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Explore This IssueMay 2014
A 64-year-old woman was diagnosed by her ophthalmologist with acute zonal occult outer retinopathy (AZOOR) and referred for rheumatologic consultation.
The patient presented with blurred vision, worsening night vision, sensitivity to light and decreasing visual fields. Her ophthalmologist documented an “abnormal full-field electroretinogram with significant cone dysfunction and mild rod dysfunction in both eyes.” A detailed history and physical examination revealed no extraocular symptoms or signs. Extensive evaluation, including acute phase reactants and autoantibody testing, revealed no other abnormalities. Her ophthalmologist established the diagnosis of AZOOR and prescribed prednisone 50 mg daily. No comments on steroid-sparing agents or a prednisone taper were found in the ophthalmologist’s notes. The reason for referral was documented as “immunosuppression management.”
Patients with autoimmune or inflammatory ocular disease are often referred for rheumatologic consultation by their treating ophthalmologist. Ophthalmologists are often unfamiliar with the immunosuppressive medications used to manage these patients, and rheumatologists are often unfamiliar with the primary ocular diseases requiring immunosuppressive treatment. Managing these patients is difficult when the condition is rare and the medical literature provides minimal guidance. As of 2011, fewer than 150 cases of AZOOR had been reported in the English medical literature.1 Although AZOOR is described as an autoimmune retinopathy, the pathogenesis and the specific role of the immune system in this condition are unclear.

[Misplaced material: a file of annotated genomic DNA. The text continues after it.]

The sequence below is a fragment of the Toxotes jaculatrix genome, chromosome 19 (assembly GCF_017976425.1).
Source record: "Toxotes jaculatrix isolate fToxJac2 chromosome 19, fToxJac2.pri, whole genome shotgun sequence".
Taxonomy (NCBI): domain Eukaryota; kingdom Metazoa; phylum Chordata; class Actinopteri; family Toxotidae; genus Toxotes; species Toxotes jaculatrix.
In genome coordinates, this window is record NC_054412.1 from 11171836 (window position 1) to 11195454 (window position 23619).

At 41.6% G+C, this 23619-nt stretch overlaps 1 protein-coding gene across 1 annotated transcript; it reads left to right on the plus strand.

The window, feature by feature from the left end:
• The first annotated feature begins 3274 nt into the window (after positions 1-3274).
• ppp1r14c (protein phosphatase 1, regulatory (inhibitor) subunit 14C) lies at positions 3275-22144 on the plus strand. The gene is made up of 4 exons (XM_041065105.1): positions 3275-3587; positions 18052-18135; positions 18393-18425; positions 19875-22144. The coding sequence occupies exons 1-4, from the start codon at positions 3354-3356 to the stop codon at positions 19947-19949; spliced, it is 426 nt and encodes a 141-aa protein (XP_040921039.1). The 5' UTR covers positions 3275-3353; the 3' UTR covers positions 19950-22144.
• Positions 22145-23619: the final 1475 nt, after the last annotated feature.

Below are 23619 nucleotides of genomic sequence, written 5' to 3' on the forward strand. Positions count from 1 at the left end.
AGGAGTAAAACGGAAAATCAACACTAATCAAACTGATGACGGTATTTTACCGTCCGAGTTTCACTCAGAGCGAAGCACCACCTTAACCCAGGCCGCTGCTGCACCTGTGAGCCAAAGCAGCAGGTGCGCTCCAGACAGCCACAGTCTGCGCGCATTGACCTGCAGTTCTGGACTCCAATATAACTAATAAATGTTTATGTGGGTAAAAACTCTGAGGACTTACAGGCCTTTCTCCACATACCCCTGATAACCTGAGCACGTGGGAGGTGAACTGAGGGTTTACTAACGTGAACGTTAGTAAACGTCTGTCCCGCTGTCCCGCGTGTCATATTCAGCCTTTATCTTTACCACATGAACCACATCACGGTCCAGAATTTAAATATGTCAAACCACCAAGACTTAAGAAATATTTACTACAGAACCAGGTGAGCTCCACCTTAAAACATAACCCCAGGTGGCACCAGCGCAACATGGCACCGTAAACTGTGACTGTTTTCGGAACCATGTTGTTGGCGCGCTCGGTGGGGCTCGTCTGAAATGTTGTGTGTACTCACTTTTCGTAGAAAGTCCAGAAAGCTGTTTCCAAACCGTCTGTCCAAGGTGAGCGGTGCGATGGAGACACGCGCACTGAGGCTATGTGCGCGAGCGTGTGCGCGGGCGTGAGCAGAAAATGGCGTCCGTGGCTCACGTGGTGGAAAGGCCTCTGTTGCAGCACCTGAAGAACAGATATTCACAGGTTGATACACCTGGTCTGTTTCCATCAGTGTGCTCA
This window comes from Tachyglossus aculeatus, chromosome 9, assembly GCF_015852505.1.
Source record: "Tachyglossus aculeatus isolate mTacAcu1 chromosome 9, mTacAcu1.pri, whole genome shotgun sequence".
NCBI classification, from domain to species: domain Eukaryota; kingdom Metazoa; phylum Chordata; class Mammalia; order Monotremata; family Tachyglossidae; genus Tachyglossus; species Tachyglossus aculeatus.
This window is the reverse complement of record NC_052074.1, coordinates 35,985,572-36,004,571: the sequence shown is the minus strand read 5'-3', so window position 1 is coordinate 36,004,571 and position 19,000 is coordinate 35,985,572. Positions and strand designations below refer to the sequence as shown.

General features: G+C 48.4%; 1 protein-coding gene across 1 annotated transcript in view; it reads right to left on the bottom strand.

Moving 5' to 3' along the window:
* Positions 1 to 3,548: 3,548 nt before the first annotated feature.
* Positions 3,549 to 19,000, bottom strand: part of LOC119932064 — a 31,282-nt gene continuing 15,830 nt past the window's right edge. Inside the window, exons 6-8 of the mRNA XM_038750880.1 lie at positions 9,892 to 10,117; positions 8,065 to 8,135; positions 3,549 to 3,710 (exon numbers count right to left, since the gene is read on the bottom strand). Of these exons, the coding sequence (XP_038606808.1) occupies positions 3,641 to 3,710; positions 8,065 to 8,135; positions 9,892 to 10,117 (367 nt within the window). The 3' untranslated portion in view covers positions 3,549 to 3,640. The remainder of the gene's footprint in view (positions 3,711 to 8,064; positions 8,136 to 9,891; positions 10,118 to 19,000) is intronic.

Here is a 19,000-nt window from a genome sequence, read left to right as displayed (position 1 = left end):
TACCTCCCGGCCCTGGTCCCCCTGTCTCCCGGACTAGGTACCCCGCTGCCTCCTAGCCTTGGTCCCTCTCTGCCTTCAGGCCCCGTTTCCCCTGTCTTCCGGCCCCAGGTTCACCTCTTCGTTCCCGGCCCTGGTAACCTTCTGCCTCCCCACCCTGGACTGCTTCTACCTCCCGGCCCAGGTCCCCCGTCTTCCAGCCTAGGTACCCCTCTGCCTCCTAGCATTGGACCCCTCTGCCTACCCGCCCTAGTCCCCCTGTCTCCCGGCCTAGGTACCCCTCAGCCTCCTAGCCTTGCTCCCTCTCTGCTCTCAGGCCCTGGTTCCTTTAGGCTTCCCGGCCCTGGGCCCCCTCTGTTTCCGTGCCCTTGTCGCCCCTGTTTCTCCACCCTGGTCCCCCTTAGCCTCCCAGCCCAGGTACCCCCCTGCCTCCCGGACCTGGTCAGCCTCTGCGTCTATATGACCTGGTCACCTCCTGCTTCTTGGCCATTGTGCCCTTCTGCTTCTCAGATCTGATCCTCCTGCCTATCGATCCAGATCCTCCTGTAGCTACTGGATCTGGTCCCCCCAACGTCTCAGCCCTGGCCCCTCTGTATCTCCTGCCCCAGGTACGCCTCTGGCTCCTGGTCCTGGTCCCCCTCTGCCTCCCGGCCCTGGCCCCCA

A lack of familiarity with these disorders makes members of both subspecialties hesitant to take ownership of such diseases as AZOOR. This raises a number of issues, both ethical and practical. The most pressing: How do we, as rheumatologists, define our moral and professional obligations to help a patient when their condition is not clearly within the scope of our discipline? Is it ethically appropriate to send the patient back to the referring physician without rheumatologic follow-up or even decline to see the patient if their condition is not one we consider to be “ours”? How can we best meet the needs of our patients when therapeutic roles are in question?